Georgian Court University
|Affiliation||Roman Catholic (Sisters of Mercy)|
|President||Joseph R. Marbach, Ph.D.|
|Location||Lakewood Township, New Jersey, USA|
|Colors||Blue and Gold|
|Athletics||NCAA Division II – CACC|
|Sports||14 varsity men's and women's teams|
|Mascot||Roary the Lion|
|Affiliations||Conference for Mercy Higher Education
Georgian Court University, Lakewood Campus
Sunken Garden and Lagoon
|Location||Lakewood, New Jersey, U.S.|
|Architect||Bruce Price, et al.|
|NRHP Reference #||78001788|
|Added to NRHP||December 20, 1978|
|Designated NHLD||February 4, 1985|
Georgian Court University is a private Roman Catholic university located in Lakewood Township, Ocean County, New Jersey, United States. Operated by the Sisters of Mercy, the university has more than 1,600 undergraduates and more than 700 graduate students. In 2004, the institution was recognized with university status by the New Jersey Commission on Higher Education. In 2012, Georgian Court became fully coeducational after more than 100 years as a women's college.
The Sisters of Mercy founded Mount Saint Mary College as a liberal-arts school for women in 1908, in North Plainfield, New Jersey. In 1924, the Sisters of Mercy purchased Georgian Court, the estate of George Jay Gould I in Lakewood Township, New Jersey, moved the college there and renamed it Georgian Court College. The College was granted University status by the State in February 2004. The university offers more than 31 undergraduate majors through the School of Arts and Sciences, the School of Business, and the School of Education. Georgian Court University (GCU) is non-discriminatory and welcomes people of all faiths, ethnicities, etc.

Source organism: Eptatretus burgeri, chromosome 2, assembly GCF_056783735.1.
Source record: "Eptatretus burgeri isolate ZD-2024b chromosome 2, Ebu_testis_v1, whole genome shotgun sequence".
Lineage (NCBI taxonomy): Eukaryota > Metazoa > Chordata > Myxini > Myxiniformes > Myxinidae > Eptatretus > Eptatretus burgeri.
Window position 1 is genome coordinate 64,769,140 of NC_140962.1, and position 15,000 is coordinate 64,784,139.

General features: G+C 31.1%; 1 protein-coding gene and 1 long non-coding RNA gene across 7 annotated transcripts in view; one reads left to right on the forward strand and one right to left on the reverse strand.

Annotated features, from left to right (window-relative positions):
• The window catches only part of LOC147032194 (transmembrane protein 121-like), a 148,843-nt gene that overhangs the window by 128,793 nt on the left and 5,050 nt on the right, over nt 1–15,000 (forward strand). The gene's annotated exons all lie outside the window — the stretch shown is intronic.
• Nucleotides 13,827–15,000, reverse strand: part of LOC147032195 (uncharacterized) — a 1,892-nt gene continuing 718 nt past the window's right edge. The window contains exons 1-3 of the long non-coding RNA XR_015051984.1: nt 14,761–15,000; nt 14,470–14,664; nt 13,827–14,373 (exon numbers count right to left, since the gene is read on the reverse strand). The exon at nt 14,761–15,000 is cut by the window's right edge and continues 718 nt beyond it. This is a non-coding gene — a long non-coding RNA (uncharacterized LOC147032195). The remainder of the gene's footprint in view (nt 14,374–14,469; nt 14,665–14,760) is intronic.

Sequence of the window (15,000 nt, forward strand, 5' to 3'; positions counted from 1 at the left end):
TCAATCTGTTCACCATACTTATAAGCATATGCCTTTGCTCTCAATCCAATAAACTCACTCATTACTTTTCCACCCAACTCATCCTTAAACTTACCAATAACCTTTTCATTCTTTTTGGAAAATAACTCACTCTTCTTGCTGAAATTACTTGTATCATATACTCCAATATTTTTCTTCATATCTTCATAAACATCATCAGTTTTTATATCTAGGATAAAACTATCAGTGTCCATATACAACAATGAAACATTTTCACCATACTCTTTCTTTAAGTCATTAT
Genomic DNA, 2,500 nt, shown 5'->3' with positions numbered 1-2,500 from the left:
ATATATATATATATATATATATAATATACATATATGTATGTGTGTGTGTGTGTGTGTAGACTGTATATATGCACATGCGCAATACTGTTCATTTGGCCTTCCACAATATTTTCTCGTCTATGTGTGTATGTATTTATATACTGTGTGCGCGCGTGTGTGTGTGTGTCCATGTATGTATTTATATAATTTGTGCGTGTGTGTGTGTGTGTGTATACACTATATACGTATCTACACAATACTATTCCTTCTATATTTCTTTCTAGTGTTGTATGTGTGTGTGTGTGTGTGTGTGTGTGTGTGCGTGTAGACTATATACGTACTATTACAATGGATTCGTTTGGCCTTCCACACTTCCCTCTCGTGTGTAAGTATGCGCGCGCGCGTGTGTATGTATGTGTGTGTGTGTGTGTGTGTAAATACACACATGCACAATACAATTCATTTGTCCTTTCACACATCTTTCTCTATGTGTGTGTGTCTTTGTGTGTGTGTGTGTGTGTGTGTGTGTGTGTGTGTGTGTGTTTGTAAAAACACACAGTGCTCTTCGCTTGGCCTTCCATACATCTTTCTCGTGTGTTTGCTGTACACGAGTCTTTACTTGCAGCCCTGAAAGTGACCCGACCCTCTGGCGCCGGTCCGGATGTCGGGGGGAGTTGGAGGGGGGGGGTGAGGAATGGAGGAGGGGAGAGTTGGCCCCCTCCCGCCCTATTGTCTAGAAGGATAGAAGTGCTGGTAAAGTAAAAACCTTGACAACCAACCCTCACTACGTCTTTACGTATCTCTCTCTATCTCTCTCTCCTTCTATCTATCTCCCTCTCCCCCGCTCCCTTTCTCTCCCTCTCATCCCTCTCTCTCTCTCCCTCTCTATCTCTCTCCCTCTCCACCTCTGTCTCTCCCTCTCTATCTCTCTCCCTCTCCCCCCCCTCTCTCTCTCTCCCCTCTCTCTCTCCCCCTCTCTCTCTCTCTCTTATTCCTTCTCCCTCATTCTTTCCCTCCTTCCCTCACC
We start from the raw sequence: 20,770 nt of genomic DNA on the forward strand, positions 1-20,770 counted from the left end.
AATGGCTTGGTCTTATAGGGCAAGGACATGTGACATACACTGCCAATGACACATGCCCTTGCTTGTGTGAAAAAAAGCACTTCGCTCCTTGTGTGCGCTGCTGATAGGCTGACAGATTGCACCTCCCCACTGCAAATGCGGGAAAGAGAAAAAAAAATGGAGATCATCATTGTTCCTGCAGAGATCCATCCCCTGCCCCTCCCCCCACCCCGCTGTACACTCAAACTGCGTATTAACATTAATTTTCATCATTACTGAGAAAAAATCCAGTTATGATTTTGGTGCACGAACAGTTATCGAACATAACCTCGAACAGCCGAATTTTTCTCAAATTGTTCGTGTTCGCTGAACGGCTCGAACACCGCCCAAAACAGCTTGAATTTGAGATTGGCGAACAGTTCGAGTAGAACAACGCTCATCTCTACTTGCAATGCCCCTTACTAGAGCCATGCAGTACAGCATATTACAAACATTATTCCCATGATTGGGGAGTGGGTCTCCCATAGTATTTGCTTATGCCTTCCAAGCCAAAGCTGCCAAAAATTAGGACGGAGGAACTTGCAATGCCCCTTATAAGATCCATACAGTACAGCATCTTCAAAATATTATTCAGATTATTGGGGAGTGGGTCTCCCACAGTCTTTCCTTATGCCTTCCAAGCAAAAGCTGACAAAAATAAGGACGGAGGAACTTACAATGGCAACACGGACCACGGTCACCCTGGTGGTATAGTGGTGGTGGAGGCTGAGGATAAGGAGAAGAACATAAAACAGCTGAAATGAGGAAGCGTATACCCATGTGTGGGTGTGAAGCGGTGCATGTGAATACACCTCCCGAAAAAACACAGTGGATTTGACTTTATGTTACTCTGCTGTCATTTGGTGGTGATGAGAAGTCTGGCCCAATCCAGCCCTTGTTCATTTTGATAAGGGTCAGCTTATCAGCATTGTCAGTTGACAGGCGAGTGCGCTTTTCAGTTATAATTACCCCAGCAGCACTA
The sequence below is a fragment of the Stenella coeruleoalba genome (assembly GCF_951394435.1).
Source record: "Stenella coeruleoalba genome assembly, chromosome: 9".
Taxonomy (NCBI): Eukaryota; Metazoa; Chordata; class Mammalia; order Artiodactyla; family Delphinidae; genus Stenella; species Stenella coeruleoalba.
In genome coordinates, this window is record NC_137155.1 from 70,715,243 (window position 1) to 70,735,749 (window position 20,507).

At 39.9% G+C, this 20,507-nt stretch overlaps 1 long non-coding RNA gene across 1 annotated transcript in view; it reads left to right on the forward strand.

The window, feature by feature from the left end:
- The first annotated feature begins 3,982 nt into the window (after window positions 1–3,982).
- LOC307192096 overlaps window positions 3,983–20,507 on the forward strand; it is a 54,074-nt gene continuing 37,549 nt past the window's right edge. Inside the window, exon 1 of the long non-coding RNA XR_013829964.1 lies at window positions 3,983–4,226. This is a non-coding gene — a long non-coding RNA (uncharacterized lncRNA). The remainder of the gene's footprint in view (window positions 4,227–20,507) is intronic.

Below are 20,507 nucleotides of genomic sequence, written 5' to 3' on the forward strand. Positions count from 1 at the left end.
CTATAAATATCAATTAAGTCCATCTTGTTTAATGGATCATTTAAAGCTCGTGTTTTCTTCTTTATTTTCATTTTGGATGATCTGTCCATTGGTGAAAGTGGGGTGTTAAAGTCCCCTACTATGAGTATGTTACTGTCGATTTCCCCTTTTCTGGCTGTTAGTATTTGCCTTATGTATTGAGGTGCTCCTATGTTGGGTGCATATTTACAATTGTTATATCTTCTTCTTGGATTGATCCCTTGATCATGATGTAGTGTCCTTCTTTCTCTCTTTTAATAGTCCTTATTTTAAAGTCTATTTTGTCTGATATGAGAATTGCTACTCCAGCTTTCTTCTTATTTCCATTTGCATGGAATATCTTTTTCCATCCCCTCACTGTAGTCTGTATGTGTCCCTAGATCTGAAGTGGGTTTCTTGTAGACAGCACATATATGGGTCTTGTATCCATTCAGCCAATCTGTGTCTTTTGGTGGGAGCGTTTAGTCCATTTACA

Georgian Court University is widely known for its majors in the School of Education, which include bachelor and master's degrees, as well as many certifications in education, including concentrations in early childhood development, elementary school, secondary school and special education. The School of Business offers both undergraduate and MBA programs, and has expanded its global partnerships through COIL (Collaborative Online International Learning). The School of Arts and Sciences has small class sizes and intense laboratory experiences. Because of small class sizes, students get the benefit of conducting research with faculty scholars and working closely with educators and staff on meaningful service projects. In 2015, students, faculty and staff contributed more than 60,000 volunteer hours to projects in the community and abroad.
GCU identifies itself as a vibrant learning community adapting to the needs of today's students in all of its majors. Three of the newest major offerings on campus are the Bachelor of Arts in Dance, the Bachelor of Science in Exercise Science, Wellness, and Sports; and the Bachelor of Science in Nursing. Additional graduate programs developed in recent years include Applied Behavioral Analysis, Homeland Security and the school's online Holistic Health Studies program. In 2015, the school also launched an online graduate certificate program in Mercy Spirituality.